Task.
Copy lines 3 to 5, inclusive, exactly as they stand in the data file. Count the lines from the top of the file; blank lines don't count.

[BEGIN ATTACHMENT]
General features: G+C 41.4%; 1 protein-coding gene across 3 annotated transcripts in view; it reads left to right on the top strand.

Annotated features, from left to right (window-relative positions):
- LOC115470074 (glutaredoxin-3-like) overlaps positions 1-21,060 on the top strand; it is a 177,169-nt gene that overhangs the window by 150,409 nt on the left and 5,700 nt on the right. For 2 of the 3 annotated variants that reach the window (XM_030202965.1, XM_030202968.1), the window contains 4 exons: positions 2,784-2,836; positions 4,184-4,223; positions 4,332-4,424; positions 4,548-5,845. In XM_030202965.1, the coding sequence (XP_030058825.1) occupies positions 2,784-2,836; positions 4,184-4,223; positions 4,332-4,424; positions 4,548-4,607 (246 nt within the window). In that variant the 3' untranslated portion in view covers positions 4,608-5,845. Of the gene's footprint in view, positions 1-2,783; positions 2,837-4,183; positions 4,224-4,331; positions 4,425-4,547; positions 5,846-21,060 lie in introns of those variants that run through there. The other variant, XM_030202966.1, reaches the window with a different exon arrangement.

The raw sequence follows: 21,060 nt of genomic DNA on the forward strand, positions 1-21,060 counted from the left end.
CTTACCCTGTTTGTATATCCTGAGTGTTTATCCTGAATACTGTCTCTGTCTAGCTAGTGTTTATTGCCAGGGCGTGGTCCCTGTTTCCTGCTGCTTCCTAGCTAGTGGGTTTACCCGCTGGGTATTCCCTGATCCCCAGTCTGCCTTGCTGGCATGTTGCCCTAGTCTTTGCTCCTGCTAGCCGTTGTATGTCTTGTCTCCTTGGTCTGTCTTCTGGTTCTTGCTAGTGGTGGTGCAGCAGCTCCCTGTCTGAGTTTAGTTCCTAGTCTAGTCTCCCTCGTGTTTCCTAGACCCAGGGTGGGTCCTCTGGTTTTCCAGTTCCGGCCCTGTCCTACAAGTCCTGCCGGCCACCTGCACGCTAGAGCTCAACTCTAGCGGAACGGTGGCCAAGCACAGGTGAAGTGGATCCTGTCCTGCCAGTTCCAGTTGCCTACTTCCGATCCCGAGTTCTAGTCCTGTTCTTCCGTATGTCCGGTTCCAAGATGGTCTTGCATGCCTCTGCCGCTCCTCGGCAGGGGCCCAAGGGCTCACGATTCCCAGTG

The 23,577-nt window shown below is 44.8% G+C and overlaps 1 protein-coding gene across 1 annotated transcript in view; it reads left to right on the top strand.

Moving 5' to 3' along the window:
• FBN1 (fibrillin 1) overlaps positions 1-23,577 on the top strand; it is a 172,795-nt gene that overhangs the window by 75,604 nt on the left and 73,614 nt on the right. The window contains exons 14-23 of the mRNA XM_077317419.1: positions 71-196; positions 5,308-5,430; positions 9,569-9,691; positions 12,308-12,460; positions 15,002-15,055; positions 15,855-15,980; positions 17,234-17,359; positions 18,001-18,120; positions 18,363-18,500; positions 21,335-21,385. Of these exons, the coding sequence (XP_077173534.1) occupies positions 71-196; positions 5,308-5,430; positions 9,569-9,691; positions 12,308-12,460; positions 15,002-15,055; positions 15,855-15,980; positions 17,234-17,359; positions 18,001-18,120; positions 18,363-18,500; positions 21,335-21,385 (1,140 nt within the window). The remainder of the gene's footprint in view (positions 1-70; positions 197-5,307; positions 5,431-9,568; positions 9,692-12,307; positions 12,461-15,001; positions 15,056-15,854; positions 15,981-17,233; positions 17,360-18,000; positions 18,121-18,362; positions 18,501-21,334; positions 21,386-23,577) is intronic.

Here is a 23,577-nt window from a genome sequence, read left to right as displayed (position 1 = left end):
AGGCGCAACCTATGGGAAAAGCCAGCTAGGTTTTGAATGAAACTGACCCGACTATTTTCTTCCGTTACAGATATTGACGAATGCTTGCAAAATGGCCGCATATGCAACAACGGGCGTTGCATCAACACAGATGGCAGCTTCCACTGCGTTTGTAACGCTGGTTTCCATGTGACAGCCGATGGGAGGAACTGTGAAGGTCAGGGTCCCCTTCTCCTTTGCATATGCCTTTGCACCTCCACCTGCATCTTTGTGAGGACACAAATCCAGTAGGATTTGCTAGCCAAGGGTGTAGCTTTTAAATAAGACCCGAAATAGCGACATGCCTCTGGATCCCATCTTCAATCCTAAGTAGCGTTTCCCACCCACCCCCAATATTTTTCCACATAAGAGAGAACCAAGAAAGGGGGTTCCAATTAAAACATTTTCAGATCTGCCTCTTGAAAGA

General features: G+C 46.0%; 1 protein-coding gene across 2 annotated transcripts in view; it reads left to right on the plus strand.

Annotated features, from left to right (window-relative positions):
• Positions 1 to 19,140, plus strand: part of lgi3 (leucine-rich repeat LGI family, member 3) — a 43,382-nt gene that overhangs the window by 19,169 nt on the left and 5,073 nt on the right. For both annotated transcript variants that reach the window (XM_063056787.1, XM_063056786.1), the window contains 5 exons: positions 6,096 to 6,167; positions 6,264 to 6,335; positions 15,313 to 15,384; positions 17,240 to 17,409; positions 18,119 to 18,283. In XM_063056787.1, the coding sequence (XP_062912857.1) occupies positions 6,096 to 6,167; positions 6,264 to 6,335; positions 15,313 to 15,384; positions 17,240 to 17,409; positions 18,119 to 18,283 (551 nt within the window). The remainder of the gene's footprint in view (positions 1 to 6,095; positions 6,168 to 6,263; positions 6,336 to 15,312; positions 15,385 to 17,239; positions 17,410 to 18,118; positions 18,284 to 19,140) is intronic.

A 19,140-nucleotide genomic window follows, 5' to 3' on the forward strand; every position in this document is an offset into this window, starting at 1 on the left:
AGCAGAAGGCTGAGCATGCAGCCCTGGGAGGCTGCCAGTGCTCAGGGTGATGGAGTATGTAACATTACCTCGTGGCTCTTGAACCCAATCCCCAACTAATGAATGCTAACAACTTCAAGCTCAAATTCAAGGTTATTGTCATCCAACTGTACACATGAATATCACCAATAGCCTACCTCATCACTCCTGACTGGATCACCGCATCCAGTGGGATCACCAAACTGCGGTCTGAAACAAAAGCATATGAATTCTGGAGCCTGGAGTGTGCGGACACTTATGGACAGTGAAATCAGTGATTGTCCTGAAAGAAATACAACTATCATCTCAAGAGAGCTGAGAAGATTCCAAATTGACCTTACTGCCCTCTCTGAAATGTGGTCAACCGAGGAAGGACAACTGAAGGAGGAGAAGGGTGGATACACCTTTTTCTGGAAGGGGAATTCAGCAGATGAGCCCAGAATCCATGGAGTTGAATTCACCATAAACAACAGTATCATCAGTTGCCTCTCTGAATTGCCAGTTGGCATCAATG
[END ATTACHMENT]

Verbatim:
- LOC115470074 (glutaredoxin-3-like) overlaps positions 1-21,060 on the top strand; it is a 177,169-nt gene that overhangs the window by 150,409 nt on the left and 5,700 nt on the right. For 2 of the 3 annotated variants that reach the window (XM_030202965.1, XM_030202968.1), the window contains 4 exons: positions 2,784-2,836; positions 4,184-4,223; positions 4,332-4,424; positions 4,548-5,845. In XM_030202965.1, the coding sequence (XP_030058825.1) occupies positions 2,784-2,836; positions 4,184-4,223; positions 4,332-4,424; positions 4,548-4,607 (246 nt within the window). In that variant the 3' untranslated portion in view covers positions 4,608-5,845. Of the gene's footprint in view, positions 1-2,783; positions 2,837-4,183; positions 4,224-4,331; positions 4,425-4,547; positions 5,846-21,060 lie in introns of those variants that run through there. The other variant, XM_030202966.1, reaches the window with a different exon arrangement.

The raw sequence follows: 21,060 nt of genomic DNA on the forward strand, positions 1-21,060 counted from the left end.
CTTACCCTGTTTGTATATCCTGAGTGTTTATCCTGAATACTGTCTCTGTCTAGCTAGTGTTTATTGCCAGGGCGTGGTCCCTGTTTCCTGCTGCTTCCTAGCTAGTGGGTTTACCCGCTGGGTATTCCCTGATCCCCAGTCTGCCTTGCTGGCATGTTGCCCTAGTCTTTGCTCCTGCTAGCCGTTGTATGTCTTGTCTCCTTGGTCTGTCTTCTGGTTCTTGCTAGTGGTGGTGCAGCAGCTCCCTGTCTGAGTTTAGTTCCTAGTCTAGTCTCCCTCGTGTTTCCTAGACCCAGGGTGGGTCCTCTGGTTTTCCAGTTCCGGCCCTGTCCTACAAGTCCTGCCGGCCACCTGCACGCTAGAGCTCAACTCTAGCGGAACGGTGGCCAAGCACAGGTGAAGTGGATCCTGTCCTGCCAGTTCCAGTTGCCTACTTCCGATCCCGAGTTCTAGTCCTGTTCTTCCGTATGTCCGGTTCCAAGATGGTCTTGCATGCCTCTGCCGCTCCTCGGCAGGGGCCCAAGGGCTCACGATTCCCAGTG